Artificial intelligence

AI-generated content poses an emerging challenge and threat for creators and rightsholders as it potentially blurs the lines between what is considered original and what is AI-generated. As machine generated content is not protected by copyright under current legal regimes, unclear ownership and attribution is an essential topic in the development of the technology.

The unauthorised use of copyrighted works contained in training data is problematic in itself. It may cause illegal replications of existing works, which could lead to accusations of infringement or plagiarism. E.g., in cases where an AI model trained on a dataset of existing paintings may generate a new painting that represents an edited version but that resembles a pre-existing work, leading to questions about originality and ownership.

Declaring original creative works and attributing them to a creative human could help to distinguish it from AI-generated content.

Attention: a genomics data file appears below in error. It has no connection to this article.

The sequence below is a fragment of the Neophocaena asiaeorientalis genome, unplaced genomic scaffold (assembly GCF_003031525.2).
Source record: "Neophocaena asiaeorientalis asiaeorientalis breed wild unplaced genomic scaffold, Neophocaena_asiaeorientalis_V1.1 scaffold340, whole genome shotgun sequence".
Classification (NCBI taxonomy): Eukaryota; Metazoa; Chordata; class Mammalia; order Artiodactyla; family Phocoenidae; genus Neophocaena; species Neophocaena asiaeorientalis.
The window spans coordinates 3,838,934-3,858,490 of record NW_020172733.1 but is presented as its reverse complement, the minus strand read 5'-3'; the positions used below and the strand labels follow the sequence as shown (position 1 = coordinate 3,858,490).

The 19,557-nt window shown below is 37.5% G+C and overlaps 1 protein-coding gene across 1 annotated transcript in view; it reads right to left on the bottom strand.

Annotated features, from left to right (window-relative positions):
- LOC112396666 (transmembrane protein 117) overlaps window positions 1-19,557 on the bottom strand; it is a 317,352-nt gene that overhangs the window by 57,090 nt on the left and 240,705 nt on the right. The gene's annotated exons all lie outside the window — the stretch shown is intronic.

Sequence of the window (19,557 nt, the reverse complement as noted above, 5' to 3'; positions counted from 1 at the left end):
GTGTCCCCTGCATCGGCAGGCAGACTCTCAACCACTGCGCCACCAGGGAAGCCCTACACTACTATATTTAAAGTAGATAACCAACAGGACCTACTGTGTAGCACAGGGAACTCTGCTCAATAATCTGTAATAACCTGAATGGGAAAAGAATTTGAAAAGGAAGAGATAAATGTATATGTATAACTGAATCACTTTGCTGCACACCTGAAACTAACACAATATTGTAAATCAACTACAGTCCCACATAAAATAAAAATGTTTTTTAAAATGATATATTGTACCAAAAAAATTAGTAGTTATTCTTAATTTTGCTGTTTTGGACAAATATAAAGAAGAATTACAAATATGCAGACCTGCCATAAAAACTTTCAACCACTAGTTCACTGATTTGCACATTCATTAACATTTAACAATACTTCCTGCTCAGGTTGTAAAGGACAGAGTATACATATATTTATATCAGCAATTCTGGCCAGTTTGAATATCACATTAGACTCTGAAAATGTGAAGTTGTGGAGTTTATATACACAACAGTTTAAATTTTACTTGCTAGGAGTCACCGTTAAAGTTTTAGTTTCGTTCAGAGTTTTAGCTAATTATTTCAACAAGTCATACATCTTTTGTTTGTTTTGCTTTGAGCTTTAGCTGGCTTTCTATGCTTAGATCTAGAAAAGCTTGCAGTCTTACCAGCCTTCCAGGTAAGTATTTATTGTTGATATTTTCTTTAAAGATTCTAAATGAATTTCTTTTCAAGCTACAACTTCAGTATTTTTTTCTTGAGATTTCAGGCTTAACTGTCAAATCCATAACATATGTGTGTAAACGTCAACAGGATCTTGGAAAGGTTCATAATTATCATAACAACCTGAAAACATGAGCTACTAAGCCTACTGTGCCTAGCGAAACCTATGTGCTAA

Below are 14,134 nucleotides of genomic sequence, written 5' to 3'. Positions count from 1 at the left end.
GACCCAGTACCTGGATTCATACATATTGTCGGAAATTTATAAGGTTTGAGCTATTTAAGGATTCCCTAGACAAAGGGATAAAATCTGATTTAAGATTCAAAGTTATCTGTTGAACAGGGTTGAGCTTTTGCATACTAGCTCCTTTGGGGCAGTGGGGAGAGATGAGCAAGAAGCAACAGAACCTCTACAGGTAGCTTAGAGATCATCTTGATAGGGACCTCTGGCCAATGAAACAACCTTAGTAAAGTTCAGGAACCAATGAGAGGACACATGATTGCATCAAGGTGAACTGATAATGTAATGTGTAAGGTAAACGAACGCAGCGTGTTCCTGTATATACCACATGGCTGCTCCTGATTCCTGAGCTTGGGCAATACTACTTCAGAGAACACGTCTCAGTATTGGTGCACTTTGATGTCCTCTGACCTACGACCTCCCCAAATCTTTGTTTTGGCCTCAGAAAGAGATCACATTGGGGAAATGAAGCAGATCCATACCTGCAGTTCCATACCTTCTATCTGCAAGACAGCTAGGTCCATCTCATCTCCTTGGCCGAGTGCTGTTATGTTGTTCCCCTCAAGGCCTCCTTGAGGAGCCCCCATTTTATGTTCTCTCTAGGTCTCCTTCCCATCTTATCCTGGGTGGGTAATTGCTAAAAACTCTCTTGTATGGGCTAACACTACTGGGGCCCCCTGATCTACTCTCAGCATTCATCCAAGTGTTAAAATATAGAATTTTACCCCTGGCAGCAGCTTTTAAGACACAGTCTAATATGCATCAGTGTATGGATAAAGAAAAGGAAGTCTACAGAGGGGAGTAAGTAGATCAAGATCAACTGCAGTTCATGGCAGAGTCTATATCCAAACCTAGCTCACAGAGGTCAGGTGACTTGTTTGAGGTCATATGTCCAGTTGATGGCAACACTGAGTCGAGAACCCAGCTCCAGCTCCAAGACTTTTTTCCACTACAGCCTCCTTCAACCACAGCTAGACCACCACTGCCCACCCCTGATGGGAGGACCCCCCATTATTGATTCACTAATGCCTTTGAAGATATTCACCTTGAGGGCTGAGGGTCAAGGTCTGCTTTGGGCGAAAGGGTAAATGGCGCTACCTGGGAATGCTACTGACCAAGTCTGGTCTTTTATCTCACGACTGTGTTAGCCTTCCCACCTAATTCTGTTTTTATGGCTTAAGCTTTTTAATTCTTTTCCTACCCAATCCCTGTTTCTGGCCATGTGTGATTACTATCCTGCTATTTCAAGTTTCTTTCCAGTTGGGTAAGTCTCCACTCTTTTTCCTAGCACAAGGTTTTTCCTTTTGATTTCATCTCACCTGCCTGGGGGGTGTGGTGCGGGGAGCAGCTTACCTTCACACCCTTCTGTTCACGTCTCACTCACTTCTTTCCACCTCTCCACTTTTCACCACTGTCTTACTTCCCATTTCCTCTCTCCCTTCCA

Transparency obligations

As a response to demands of the creative communities worldwide and in alignment with the upcoming EU AI-Act, providers of AI system and creators of synthetic media may soon be required to provide detailed lists of all copyrighted works utilised for the training of their models.

To comply with this regulatory requirement, providers of AI system need to identify, list and transparently declare all assets before the content is ingested into their systems and make sure that no opt-out policy prohibits its use.

Preventing model collapse

AI system providers require high-quality, human- generated content and must refrain from training their models on synthetic media. As a result, transparency regarding AI-generated content is not merely a legal obligation but also a critical necessity to avoid entropy, commonly referred to as model collapse.

Providers of AI systems must identify and publicly declare AI-generated content not only for transparency reasons, but in their own self-interest.

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